Day 7 …. May 14 …. A Buttermere Walk On High …. 12 miles

Rain moved in overnight and stayed wet off and on in the morning, so I put my Duck’s Back cover on my pack and planned to leave it there. Jeremy and Kelly served a wonderful breakfast, two of everything, an overwhelming amount of food; I guess I just don’t eat as much as some folks. My plan for the day was to go up the Scarth Gap path to Haystacks, then see if I wanted to go higher to High Stile and Red Pike. I talked to three men who came from Braithwaite yesterday. Today they are going to the Eskdale YHA near Boots by first climbing over the pass at Scarth Gap.

They left before me, but I caught up to them at the east end of Buttermere Water. We walked together awhile, then I left them behind as we started climbing. There was a light rain and the clouds got heavier as I approached Scarth Gap. I turned left (east) to begin the climb up Haystacks.

7th Day - Climbing Up From Buttermere Water To Haystacks Approaching Scarth Pass And Haystacks 

I met a couple bringing yellow daffodils to throw where A. Wainwright’s wife scattered his ashes in 1992. They do this every year and seem to know the exact spot of the scattering (on Imnominate Tarn) which has supposedly been kept secret.

NOTE! A. Wainwright is the most famous fell walker in England and has written numerous books on the subject. The couple led me up the steep rock face with lots of scrambling. This was not a hard climb, but the rain and slippery rocks makes one very cautious.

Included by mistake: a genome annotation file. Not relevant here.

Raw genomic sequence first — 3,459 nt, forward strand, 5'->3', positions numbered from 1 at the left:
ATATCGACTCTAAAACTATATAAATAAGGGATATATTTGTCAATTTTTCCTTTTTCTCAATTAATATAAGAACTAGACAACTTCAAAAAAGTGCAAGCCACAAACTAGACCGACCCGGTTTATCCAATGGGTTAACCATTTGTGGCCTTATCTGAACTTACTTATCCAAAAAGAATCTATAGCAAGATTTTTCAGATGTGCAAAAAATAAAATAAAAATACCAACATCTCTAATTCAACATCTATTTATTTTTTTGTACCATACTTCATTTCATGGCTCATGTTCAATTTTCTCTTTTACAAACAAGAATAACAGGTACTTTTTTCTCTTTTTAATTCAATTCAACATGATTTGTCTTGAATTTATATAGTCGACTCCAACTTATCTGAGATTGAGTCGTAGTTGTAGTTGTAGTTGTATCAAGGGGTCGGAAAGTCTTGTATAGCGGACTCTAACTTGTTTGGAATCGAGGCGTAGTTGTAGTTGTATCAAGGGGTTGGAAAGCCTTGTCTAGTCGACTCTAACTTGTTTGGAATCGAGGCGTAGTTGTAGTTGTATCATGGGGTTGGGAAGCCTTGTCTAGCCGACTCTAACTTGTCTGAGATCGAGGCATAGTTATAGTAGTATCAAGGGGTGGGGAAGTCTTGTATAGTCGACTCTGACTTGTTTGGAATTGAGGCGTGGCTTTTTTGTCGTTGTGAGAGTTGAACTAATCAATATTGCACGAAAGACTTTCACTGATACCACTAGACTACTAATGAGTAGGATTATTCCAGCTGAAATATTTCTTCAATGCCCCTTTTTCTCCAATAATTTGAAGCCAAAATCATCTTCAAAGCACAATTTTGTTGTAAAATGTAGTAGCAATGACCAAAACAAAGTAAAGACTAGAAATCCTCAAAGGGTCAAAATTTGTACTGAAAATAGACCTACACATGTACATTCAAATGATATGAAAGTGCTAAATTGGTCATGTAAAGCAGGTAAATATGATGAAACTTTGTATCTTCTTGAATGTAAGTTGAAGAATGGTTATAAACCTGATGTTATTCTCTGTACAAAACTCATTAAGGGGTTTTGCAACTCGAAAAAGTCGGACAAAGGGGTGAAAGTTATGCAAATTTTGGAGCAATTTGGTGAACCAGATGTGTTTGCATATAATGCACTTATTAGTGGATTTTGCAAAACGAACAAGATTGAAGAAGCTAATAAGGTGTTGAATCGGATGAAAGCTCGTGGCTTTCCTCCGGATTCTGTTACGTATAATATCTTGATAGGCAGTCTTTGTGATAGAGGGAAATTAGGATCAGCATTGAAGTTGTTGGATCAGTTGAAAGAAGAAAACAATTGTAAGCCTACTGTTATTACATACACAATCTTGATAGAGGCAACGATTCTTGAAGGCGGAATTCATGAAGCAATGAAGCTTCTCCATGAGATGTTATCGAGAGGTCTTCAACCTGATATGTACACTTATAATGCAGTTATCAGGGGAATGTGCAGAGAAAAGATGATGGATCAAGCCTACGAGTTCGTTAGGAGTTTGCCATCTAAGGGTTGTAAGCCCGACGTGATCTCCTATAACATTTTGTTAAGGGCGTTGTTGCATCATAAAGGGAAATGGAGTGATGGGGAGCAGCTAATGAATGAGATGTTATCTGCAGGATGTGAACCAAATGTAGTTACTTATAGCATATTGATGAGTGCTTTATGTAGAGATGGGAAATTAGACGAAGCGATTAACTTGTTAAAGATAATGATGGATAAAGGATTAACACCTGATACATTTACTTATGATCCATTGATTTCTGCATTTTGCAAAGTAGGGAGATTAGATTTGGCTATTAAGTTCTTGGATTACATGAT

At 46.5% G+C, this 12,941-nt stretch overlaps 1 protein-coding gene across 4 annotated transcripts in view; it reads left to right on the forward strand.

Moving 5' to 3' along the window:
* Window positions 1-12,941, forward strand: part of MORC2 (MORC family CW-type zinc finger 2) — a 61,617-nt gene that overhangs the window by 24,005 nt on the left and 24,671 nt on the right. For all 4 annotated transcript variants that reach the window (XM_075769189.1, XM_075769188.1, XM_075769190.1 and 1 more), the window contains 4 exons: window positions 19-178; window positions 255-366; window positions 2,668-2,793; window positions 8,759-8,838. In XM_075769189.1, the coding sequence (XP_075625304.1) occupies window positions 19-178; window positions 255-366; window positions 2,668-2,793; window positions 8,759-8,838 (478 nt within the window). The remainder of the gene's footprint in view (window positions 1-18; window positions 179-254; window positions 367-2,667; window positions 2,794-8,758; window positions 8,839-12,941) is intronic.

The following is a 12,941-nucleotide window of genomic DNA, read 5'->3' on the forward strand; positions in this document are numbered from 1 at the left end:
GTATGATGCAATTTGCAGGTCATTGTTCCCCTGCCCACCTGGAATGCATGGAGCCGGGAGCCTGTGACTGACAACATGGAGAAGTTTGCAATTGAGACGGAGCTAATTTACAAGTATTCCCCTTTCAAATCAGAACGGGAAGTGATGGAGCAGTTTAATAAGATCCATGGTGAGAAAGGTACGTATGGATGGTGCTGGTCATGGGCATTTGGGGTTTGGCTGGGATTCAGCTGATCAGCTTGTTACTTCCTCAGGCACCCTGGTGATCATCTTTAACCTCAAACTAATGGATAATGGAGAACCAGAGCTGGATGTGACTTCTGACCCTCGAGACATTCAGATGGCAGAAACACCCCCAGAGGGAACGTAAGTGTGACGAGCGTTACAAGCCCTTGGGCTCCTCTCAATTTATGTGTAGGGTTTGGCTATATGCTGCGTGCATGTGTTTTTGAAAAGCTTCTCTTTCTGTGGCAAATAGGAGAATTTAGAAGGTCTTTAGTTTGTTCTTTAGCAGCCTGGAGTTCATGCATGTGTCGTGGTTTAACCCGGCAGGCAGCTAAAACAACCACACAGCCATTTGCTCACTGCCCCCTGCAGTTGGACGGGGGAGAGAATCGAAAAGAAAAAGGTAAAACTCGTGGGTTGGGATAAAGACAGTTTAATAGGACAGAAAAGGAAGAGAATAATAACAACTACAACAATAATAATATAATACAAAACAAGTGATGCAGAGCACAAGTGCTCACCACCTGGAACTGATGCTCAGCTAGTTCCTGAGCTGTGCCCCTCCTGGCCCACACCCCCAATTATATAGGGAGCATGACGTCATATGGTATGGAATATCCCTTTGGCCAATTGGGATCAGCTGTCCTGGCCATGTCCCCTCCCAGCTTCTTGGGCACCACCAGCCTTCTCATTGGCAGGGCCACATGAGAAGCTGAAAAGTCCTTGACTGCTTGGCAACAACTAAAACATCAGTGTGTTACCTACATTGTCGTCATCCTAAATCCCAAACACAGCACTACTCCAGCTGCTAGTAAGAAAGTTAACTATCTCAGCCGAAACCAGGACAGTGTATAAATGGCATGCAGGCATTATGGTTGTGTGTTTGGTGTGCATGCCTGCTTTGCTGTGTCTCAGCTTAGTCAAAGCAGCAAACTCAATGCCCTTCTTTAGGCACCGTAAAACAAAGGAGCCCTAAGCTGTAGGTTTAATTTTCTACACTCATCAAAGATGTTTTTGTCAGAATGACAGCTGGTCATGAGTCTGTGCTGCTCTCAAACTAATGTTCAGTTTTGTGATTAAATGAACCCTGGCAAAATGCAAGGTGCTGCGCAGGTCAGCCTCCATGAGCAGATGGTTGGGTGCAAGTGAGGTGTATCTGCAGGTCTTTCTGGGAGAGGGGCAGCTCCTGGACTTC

Haystacks In The Clouds And Rain Rainy And Slippery On Haystacks Summit 

Several people were on the summit of Haystacks taking photos of the iron pike marking the spot at 1900 ft. An exquisite small tarn was just below. The couple with the daffodils moved on, continuing their spiritual journey. With the cloudy, rainy weather, it was hard to see much, but glimpses through the mist had an ethereal quality.

I started back down and looked to the west across Scarth Gap, toward my potential climb for the afternoon. At a higher altitude, the mountain was blanketed in dark clouds so I said “enough is enough” and decided to go back to Buttermere for a half rest day and a pint at the Fish. At Scarth Gap, I met a couple who wanted to know if where I came from was the way to Borrowdale. I assured them it was and wished them good luck. Then I scampered as fast as I could back to Buttermere with no regrets.

Along Buttermere Water Near Buttermere Village 

I stopped at the Fish Hotel for a snack and a pint of Thirst of May, a dark, porter-like ale known as “mild”, from Keswick Brewery. It hit the spot on this rainy, gloomy day. On the way back to the B&B, I passed through Wilkensyke Farm where their ice cream van is located. The van was open, selling farm made ice cream from their own cows. It was superb.

Half day to rest with a treat 

I collected my clean laundry from Dalegarth’s drying room, took a shower and then had a cup of coffee while reading; basically, goofing off and relaxing. As I walked back to the village, the weather was clearing and sun was out with only passing clouds.

For dinner, I tried the Bridge Hotel for their roasted Lakeland trout matched with Buttermere Bitters from Hawkshead. I was told the trout actually came from Buttermere. It is uniquely different from American trout, having a pink cast to the meat and tasting somewhat like salmon but lighter. Back at Dalegarth, I talked with a London couple in the lounge who are drinking a bottle of California Shiraz. Oddly enough, he works for Oracle, a California IT company.

Oh, I found out what Snek Lifter means; part of an old fashion door latch that lifts the catch. Now I can sleep at night.

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